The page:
DPP Business & Tax director Shahid Miah explains how No-Deal impacts VAT

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No-Deal Brexit and VAT
Shahid Miah, director of DPP Business & Tax

Shahid Miah, director of Birmingham-based fraud solicitors, DPP Business & Tax, looks at how a No-Deal Brexit will impact on VAT

This article is the view of the author and not necessarily of Ready for Brexit

Currently, the terms under which the UK will leave the EU remain uncertain. As a result, UK-based businesses have a number of questions regarding post-Brexit trade that stand unanswered. One of the most pressing is the question of how a no-deal Brexit will affect VAT.

While we await the confirmation of a deal between our Government and the EU, we know that any changes to the way in which businesses export or import goods and services between any EU member state and the UK are liable to have a profound knock-on effect on logistical matters, cash flow and accounting.

So what will happen to export and import taxation after Brexit, and how will a no-deal Brexit affect VAT?

How Does Brexit Affect VAT at the Moment?

After Britain joined the EEC (European Economic Community) in the 1970s, the country adopted ‘Value Added Tax’ – or VAT – a system that had originated in France. Following our departure from the EU, we will still be required to pay VAT when trading within the EU.

The current UK/EU VAT arrangement

At present, most goods and services sold within both the UK and EU are subject to VAT. Goods that are brought into the UK from the EU are usually referred to as ‘acquisitions,’ and goods brought in from outside the EU are usually called ‘imports.’

There currently are no customs rates to be paid on UK acquisitions from within the EU, and VAT is charged at the normal UK rate of 20%. This can be claimed back later via a tax return. Business to business acquisitions are accounted for using a ‘reverse charge’ procedure undertaken by the buyer on their tax return.

Imports from outside the EU may be subject to import duty. If these goods are to be sold in the UK, the seller will be required to pay VAT at 20% when this happens. Regular importers can defer payment of VAT and duty by opening a deferment account with HMRC. Companies selling goods worth £135 or less that are to be shipped to the UK from any other country after Brexit will be required to register for import VAT, and are able to do so from the present time.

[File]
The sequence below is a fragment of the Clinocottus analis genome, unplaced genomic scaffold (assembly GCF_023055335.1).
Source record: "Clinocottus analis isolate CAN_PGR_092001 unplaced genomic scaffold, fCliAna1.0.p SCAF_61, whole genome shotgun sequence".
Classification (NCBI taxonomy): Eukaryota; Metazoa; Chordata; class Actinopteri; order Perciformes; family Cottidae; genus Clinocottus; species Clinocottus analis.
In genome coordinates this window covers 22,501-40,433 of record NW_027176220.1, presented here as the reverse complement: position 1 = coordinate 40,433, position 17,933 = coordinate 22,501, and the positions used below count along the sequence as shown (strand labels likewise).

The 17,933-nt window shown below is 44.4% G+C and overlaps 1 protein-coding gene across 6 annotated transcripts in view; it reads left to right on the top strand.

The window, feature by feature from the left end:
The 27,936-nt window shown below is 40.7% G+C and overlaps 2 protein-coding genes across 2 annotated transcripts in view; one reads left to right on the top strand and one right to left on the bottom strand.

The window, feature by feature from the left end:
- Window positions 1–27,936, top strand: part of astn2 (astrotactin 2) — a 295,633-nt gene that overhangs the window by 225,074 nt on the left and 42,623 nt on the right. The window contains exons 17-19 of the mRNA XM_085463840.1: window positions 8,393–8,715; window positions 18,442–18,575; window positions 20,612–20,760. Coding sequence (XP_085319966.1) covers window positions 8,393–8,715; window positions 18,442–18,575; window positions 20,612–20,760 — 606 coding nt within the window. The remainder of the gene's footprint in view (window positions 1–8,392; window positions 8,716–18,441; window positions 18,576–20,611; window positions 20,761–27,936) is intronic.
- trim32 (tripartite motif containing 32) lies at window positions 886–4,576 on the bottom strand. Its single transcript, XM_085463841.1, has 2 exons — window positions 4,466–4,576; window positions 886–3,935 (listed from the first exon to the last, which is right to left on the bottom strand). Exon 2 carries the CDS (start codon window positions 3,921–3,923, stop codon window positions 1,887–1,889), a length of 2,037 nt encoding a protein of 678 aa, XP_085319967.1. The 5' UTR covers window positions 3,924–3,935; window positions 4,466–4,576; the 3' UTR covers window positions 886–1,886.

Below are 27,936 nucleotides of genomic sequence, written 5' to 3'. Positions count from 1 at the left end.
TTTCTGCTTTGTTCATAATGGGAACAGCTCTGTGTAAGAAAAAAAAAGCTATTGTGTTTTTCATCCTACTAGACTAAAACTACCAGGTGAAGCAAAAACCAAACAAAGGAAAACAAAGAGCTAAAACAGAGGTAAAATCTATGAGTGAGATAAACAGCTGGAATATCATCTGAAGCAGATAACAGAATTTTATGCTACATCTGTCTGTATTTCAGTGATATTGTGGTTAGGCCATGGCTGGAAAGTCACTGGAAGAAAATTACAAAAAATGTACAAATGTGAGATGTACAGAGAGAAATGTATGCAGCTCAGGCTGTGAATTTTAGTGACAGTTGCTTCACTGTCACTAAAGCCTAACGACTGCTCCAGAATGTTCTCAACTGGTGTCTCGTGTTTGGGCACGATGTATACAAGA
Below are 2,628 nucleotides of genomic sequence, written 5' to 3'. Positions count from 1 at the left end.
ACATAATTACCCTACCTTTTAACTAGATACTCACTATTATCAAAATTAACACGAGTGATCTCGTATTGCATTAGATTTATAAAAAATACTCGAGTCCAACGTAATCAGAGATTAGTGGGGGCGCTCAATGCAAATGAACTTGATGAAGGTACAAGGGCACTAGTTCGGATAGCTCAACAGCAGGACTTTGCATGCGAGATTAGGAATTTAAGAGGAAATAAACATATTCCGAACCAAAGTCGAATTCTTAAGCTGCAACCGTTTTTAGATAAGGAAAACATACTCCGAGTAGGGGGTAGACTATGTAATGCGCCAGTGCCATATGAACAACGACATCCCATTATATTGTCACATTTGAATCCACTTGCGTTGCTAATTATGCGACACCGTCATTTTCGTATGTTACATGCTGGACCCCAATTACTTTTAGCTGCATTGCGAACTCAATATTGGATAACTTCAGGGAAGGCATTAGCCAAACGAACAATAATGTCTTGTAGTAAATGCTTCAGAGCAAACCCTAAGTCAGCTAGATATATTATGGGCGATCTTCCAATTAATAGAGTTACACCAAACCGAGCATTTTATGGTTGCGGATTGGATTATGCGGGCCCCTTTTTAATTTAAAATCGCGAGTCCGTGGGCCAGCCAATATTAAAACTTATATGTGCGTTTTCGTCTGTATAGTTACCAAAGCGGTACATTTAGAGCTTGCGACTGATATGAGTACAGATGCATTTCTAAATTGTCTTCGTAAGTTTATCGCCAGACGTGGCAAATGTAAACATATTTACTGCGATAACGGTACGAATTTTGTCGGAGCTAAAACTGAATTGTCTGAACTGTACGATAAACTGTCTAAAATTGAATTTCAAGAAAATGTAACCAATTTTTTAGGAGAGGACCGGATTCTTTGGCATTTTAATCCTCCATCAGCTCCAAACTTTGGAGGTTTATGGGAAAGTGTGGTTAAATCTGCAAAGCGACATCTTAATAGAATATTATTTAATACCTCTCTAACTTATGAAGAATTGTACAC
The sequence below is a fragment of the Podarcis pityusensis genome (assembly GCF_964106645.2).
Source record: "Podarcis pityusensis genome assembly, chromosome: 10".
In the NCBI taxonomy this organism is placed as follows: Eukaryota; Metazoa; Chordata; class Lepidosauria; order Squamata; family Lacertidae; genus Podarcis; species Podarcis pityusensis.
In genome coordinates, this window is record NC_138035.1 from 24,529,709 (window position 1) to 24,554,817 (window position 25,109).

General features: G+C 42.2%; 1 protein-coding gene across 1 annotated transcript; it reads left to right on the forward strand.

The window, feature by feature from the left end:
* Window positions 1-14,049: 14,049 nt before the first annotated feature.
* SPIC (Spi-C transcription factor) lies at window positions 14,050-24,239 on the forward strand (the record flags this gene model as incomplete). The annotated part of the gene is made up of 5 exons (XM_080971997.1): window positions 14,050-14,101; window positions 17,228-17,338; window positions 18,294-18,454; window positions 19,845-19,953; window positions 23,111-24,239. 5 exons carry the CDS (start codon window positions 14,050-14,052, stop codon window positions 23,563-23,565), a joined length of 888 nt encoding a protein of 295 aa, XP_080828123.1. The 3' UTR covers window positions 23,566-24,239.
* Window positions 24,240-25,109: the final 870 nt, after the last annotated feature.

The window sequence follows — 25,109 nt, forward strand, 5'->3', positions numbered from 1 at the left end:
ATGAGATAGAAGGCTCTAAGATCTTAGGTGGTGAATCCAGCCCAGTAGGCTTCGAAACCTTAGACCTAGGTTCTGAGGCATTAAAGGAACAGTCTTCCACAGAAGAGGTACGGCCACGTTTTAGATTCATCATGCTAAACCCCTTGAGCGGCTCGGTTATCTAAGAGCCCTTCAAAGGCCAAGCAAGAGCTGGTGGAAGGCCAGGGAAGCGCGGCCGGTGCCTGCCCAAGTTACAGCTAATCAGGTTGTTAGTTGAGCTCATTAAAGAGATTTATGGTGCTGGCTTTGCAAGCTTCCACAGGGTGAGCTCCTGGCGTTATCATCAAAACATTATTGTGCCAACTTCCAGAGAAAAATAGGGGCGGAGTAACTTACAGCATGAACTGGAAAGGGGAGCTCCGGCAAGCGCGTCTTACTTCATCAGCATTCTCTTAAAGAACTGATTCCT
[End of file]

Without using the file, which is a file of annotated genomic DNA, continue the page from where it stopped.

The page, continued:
Under current legislation, when goods are exported from the UK to another EU member state, VAT is charged at either UK or EU rates, depending on the relevant distance selling thresholds. If a UK business delivers goods to a private customer within an EU member state – whether physically or online – and its turnover exceeds the receiving country’s distance selling threshold, the business must register for VAT in that member state. If the company’s sales within that country fall below its threshold, it is not required to register. Instead, VAT should be applied at the rate that is relevant to the country in question. VAT is not charged at the point of sale when goods are exported from the UK to a non-EU country, as they are zero-rated.

When it comes to the export of services, the VAT rate of the ‘place of supply is charged to the customer. The UK government predicts that there will be no major change to VAT rules for most companies following Brexit. However, depending on the circumstances under which we leave (i.e. with a deal or without), there may be a number of changes that UK companies trading with EU member states should be aware of to prevent any major disruption to their logistics, supply chains or cash flows.

What might happen to VAT in a No-Deal Brexit?

The impact of a no-deal departure on international trade taxation is currently relatively unclear. However, while much of the legislation involved is likely to remain the same, it is likely that a number of changes will take place. Specifically, the UK will be considered a non-EU country following Brexit and, as such, the Union’s rules regarding trade between its member states and the rest of the world will then apply. UK businesses would be required to pay VAT on goods entering the country in the same way as other non-EU territories.


UK businesses are likely to face VAT and customs duties at the point of their goods’ arrival into the UK following a no-deal Brexit. However, the Government has stated that ‘postponed accounting’ will be introduced on UK imports from both the EU and the wider world. This means that VAT-registered companies importing goods into the UK will be able to account for the VAT they owe on their tax return instead of paying it upon the arrival of their goods. This will not cover any customs duties that are to be paid, however.

Should the UK government fail to implement postponed accounting, importers in the UK would be liable to pay VAT at 20% at the point their goods enter the UK, and the tax would not be recoverable until their next return – potentially seriously affecting cash flow.